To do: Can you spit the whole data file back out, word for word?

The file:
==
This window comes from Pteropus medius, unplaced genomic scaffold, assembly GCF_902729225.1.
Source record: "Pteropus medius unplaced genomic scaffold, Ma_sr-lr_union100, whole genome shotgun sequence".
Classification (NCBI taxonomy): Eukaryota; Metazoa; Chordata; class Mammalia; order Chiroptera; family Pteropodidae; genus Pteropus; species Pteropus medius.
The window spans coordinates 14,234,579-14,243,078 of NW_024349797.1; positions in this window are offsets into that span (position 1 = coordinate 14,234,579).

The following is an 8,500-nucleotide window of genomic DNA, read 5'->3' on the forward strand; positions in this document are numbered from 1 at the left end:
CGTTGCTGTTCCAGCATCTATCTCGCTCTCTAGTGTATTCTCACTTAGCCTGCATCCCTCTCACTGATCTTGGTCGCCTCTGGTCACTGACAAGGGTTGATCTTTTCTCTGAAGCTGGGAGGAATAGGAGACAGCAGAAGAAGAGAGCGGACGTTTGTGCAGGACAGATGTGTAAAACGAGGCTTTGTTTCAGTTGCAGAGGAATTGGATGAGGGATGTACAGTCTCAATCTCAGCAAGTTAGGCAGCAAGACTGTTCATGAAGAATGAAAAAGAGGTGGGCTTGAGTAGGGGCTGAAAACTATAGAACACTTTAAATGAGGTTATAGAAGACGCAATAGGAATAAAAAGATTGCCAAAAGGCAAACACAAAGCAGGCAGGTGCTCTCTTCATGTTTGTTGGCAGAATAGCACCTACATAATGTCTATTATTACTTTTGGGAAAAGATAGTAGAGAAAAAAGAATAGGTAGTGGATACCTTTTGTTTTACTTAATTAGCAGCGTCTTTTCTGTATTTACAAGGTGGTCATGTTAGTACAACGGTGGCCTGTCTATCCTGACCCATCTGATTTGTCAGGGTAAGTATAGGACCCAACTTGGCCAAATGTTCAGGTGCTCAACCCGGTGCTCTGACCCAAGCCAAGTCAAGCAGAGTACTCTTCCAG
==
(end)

This window comes from Pteropus medius, unplaced genomic scaffold, assembly GCF_902729225.1.
Source record: "Pteropus medius unplaced genomic scaffold, Ma_sr-lr_union100, whole genome shotgun sequence".
Classification (NCBI taxonomy): Eukaryota; Metazoa; Chordata; class Mammalia; order Chiroptera; family Pteropodidae; genus Pteropus; species Pteropus medius.
The window spans coordinates 14,234,579-14,243,078 of NW_024349797.1; positions in this window are offsets into that span (position 1 = coordinate 14,234,579).

The following is an 8,500-nucleotide window of genomic DNA, read 5'->3' on the forward strand; positions in this document are numbered from 1 at the left end:
CGTTGCTGTTCCAGCATCTATCTCGCTCTCTAGTGTATTCTCACTTAGCCTGCATCCCTCTCACTGATCTTGGTCGCCTCTGGTCACTGACAAGGGTTGATCTTTTCTCTGAAGCTGGGAGGAATAGGAGACAGCAGAAGAAGAGAGCGGACGTTTGTGCAGGACAGATGTGTAAAACGAGGCTTTGTTTCAGTTGCAGAGGAATTGGATGAGGGATGTACAGTCTCAATCTCAGCAAGTTAGGCAGCAAGACTGTTCATGAAGAATGAAAAAGAGGTGGGCTTGAGTAGGGGCTGAAAACTATAGAACACTTTAAATGAGGTTATAGAAGACGCAATAGGAATAAAAAGATTGCCAAAAGGCAAACACAAAGCAGGCAGGTGCTCTCTTCATGTTTGTTGGCAGAATAGCACCTACATAATGTCTATTATTACTTTTGGGAAAAGATAGTAGAGAAAAAAGAATAGGTAGTGGATACCTTTTGTTTTACTTAATTAGCAGCGTCTTTTCTGTATTTACAAGGTGGTCATGTTAGTACAACGGTGGCCTGTCTATCCTGACCCATCTGATTTGTCAGGGTAAGTATAGGACCCAACTTGGCCAAATGTTCAGGTGCTCAACCCGGTGCTCTGACCCAAGCCAAGTCAAGCAGAGTACTCTTCCAG